I’m trying my best to get these up as fast as possible, but 30 minutes have passed by now and I’m sure you’ve seen the news.
Travel back a couple hours and we didn’t know if the Royals were getting Brett Phillips or not. Reports seemed iffy, but signs were pointing to it. I was eating the food I had purchased at a QuickTrip (some of the deals in that kitchen…. man, pretzels, pizzas, a variety of different styled hot dogs, like my gosh… what an amazing place) while this was going on, so I tweeted throughout to pass the time.
While not as highly regarded as he used to be, Brett Phillips still serves some decent upside. The strikeouts issues are definitely concerning, but he does enough things well where you could still see his floor being a fourth outfielder type.
A sixth round pick by the Houston Astros in the 2012 draft out of a Florida high school, Phillips struggled out of the gate to start his professional career, hitting zero home runs his first two seasons. He exploded onto the scene in 2014 though, knocking out 29 doubles, 14 triples, and 17 home runs, while swiping 23 bags on his way to a .310/.375/.529 slashline in 130 games across Low-A and High-A.
The in-game power and speed display Phillips put on as a centerfielder skyrocketed him up the prospect rankings, reaching as high as #32 in all of baseball by MLB Pipeline.
Phillips was dealt in the middle of the 2015 season as part of a package that brought the Astros Mike Fiers and Carlos Gomez. During his time with Milwaukee, consistency with the bat has been an issue, as sudden swing-and-miss issues developed against more advanced pitching. He repeated the AA level in 2016 and turned in a disappointing season, but the Brewers would still force him up to AAA in 2017 where he reestablished some of his prospect status, slashing .305/.377/.567 in 100 games (should mention in a very hitter-friendly park at Colorado Springs). This was enough to give Phillips some time in the big leagues last season, where he impressed in the outfield and slashed .276/.351/.448 in 37 games, racking up five stolen bases and four home runs. Contact was still a big issue though, striking out in 34.7 percent of his plate appearances.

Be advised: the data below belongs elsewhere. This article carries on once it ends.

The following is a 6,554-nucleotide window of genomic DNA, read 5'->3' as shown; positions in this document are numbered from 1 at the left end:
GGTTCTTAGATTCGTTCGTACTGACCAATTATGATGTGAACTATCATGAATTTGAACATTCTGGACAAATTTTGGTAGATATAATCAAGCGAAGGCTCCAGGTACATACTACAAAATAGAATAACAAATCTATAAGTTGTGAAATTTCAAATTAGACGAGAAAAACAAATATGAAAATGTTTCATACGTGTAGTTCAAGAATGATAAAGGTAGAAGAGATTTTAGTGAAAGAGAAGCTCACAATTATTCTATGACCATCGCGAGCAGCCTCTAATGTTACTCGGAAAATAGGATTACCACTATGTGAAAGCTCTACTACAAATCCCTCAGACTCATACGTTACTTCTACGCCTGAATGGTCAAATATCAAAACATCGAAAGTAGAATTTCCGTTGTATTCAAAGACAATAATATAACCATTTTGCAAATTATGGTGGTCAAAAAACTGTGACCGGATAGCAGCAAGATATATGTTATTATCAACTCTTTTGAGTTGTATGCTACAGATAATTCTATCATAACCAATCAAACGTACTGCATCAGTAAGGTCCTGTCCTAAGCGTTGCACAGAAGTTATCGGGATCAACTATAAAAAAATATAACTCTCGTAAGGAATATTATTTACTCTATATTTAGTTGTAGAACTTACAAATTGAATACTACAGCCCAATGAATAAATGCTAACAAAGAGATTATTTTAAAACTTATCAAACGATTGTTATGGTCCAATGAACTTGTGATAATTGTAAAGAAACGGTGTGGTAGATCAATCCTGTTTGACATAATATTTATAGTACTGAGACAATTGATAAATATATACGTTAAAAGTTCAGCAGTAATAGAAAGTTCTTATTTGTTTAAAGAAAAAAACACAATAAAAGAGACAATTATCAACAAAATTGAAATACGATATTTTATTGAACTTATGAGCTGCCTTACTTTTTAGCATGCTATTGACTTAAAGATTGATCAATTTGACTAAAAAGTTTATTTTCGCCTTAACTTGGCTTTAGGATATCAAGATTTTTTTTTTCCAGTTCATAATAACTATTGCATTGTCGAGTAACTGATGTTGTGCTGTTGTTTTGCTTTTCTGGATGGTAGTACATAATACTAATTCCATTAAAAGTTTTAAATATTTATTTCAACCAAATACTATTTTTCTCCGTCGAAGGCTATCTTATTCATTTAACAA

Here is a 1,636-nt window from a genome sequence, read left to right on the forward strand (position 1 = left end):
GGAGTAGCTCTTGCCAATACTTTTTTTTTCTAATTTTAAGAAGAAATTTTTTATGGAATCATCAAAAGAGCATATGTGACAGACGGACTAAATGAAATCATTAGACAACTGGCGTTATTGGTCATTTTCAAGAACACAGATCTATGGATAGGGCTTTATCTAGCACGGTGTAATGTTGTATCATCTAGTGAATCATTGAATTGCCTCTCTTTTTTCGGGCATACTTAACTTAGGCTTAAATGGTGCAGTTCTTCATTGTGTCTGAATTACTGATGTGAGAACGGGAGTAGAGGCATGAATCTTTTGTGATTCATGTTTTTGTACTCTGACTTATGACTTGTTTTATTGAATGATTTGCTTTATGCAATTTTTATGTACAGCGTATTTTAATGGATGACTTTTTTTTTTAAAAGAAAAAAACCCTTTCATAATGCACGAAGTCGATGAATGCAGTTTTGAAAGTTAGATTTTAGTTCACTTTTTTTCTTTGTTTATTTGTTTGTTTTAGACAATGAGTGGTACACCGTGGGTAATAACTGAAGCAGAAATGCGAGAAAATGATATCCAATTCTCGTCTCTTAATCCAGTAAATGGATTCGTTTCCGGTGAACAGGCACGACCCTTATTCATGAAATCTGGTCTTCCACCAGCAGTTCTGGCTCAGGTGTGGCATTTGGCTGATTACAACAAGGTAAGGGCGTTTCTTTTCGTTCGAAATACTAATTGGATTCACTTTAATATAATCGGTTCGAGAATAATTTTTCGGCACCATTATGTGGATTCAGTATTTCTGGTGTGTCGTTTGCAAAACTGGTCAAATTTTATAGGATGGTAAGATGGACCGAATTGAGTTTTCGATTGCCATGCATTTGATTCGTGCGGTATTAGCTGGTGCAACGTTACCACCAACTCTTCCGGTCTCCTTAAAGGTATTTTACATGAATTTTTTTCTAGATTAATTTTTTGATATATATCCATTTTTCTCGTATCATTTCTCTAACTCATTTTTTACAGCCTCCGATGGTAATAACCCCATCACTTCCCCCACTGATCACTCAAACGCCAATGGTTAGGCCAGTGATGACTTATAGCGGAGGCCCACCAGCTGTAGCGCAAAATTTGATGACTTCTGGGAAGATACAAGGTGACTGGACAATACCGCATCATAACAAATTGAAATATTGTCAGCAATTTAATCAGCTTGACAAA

Phillips has spent the majority of the 2018 season back in AAA with the Brewers employing a crowded bench at the big league level. He’s taken a step back, slashing .240/.331/.411 in 71 games, striking out in 31.4 percent of plate appearances. He’s also seen 15 game with the Brewers big league club.
The FanGraphs guys have Phillps pegged as 45 FV guy, which would be borderline top 100 and would be good for top five-ish in the Royals system. He does a lot of things well, owning a cannon of an arm, a solid approach at the plate, decent raw pop, plus-speed and plus skills at all three outfield positions. Sticking in center should be no issue for him.
This play right here sums up the arm. Amazing. He barely even set himself. Probably 70-grade, it’s up there with the likes of Seuly Matias and Khalil Lee as the best in the Royals system.
A skilled fielder with great range and route-running.
He yanked this outside pitch and had the strength to push it over the fence for a home run.
The stance is pretty upright and normal. The timing and manner of the leg kick are a bit funky. And there’s a lot of pre-swing movement with the bat. Most of strength comes from the upper-half it seems.
Pitchers have simply outsmart Phillips at the big league level. He’ll need to improve upon that and make adjustments to have a chance at becoming something more significant. He’s interesting enough to be one of the Royals more highly rated prospects though. This may be my favorite acquisition of the deadline by the Royals out of their three trades. They did well on this one.